“Fear,” Bidzííl said. “A wonderful, beautiful, chaotic way of explaining everything. We can use fear to fight fear. I allowed myself to be put into that situation in order to rid the fear in me.
“We got people heading out, we got people with prior felony warrants who are making that choice today to stay here or get out of camp and protect the knowledge and keep it going.”
Bidzííl planned to leave by the 2 p.m. deadline, and head to Iowa to continue the fight against pipelines. Last December, he recalled being threatened by locals in Bismarck while trying to check into a hotel.
“They terrorized me a lot, but little did they know… all my fear came out of me. I’m not scared to go and do anything or say anything, because it is my right.” He was threatened by locals in Bismarck last December while trying to check into a hotel.
Since President Trump’s executive orders to expedite the Dakota Access Pipeline, and the Army Corps’ sudden issuance of the final easement under the Missouri River under Lake Oahe, less than one mile from the Standing Rock Reservation’s border, Bidzííl has frequently heard the DAPL equipment digging.
“There’ more power in ourselves when we show we can stand up to the fear, the racism, and the terrorizing.” His experience at the camps, which have stood in resistance to big oil interests since April 2016, have united hundreds or tribes across the world, and was at one time North Dakota’s tenth largest community, has changed him, he said.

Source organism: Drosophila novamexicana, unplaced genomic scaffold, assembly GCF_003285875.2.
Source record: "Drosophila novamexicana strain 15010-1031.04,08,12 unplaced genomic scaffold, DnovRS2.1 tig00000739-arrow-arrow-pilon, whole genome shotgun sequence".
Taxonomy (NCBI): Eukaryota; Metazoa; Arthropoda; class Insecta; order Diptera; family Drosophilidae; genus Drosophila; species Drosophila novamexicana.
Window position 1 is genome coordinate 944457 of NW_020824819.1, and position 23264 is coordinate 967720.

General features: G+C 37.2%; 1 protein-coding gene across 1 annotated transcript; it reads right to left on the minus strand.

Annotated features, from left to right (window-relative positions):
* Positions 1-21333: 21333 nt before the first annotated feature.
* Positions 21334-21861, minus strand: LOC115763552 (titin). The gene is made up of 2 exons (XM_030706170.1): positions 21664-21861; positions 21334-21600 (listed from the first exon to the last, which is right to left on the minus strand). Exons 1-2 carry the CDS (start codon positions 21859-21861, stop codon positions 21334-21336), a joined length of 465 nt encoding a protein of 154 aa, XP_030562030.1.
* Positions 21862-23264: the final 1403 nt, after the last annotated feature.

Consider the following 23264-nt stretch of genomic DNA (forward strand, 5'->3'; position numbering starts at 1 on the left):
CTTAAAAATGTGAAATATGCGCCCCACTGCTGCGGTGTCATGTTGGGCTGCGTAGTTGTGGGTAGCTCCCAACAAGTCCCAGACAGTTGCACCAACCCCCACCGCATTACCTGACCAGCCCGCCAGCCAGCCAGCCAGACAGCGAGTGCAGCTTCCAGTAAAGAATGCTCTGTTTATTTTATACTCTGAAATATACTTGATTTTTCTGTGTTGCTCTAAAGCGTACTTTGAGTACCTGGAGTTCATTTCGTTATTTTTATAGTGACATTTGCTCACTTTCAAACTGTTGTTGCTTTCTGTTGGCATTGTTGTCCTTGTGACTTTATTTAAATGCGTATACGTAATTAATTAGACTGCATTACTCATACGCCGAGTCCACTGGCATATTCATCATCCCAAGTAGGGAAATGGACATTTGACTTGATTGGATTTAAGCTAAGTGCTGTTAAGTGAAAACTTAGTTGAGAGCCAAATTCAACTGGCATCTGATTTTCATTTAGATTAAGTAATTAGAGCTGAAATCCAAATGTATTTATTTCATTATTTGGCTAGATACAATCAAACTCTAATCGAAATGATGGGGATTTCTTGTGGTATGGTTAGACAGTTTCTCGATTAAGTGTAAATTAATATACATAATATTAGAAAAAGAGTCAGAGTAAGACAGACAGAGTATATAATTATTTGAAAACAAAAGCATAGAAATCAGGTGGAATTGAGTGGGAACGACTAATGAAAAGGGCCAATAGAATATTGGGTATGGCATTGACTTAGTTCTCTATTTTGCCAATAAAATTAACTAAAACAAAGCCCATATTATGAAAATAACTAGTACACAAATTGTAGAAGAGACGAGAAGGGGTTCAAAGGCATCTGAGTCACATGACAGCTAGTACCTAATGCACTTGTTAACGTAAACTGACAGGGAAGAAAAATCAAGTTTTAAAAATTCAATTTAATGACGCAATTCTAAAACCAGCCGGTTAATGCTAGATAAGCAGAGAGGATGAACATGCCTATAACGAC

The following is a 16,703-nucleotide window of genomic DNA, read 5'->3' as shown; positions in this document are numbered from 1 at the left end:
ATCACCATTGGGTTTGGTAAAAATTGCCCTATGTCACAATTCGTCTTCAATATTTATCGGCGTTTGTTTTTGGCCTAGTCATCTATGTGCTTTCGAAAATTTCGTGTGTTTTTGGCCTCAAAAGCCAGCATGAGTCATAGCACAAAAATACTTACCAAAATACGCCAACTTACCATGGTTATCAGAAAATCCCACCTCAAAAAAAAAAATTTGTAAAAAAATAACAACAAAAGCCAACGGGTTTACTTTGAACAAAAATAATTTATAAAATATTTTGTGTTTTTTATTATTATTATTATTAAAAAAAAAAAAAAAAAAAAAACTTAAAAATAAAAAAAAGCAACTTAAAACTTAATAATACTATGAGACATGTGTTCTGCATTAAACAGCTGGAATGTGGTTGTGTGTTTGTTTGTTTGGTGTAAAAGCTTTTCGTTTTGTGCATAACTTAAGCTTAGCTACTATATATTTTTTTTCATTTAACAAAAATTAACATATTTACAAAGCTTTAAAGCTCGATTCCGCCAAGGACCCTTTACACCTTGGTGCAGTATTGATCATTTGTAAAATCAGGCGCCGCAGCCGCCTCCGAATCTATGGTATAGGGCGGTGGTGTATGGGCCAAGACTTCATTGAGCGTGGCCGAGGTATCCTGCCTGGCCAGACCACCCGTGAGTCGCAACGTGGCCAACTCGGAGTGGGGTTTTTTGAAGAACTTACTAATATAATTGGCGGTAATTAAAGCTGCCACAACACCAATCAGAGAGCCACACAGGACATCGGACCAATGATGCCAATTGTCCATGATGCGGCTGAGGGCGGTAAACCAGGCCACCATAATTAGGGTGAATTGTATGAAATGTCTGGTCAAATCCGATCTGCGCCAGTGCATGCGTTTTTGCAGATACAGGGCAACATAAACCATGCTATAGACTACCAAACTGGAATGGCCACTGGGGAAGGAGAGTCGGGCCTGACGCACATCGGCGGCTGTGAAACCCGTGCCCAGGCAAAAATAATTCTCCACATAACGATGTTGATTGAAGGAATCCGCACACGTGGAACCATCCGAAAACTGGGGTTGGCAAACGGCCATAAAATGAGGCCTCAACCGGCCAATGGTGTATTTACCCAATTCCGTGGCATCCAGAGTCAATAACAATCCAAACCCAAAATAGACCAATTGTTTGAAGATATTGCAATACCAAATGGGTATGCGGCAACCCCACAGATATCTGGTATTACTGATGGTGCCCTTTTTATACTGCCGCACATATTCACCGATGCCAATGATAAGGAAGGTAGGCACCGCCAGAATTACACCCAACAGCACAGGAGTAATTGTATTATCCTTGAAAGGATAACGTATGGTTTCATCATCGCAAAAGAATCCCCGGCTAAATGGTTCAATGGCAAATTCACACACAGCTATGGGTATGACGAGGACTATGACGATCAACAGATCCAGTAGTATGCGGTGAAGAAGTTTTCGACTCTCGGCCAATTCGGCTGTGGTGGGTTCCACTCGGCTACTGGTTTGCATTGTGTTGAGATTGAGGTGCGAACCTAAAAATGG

“There’s so much militarized force here, but that’s how much fear they have in them,” Bidzííl said. “They have to show their superior force to make them feel okay with themselves.”
He knows all about the indigenous struggles, and how Native Americans have been given more than a “bad shake” since the 1851 Treaty of Fort Laramie.
“You know what’s different about it this time? They created something that creates fear in their eyes so much, and that’s called water protectors. We’re here to protect water, but at the same time we’re here to protect what’s right in this world.”
Law enforcement cleared the former Oceti Sakowin Camp by 2:09 p.m Thursday, arresting 46 activists who refused to leave the main camp area, according to the North Dakota Joint Information Center.
“The past two days have gone very smoothly in a challenging environment and complex effort to clear the camp,” Burgum said in a press release. “Dozens of local, state, and federal agencies showed tremendous coordination to ensure the prices was conducted safely and securely.”
No less than lethal force was used during the overtaking of the former Oceti Sakowin, the North Dakota Joint Information Center reported. A group of veterans occupying a tent refused to leave voluntarily, but would exercise passive resistance resulting in law enforcement carrying them out.
One activist waited for police on a rooftop. Approximately 60 activists fled to the frozen Cannon Ball River, and many others escaped to Sacred Stone Camp, which is on private land and was not to be cleared, according to government spokespeople.
As of February 21, the North Dakota National Guard accounted for 35,412 man hours spent guarding road blocks and assisting police, and 1,421 guard members were called for duty throughout the controversy, according to the North Dakota National Guard. The North Dakota National Guard spent a total of $8,752,232 during the months after former Governor Jack Dalrymple called a state of emergency in August 2016.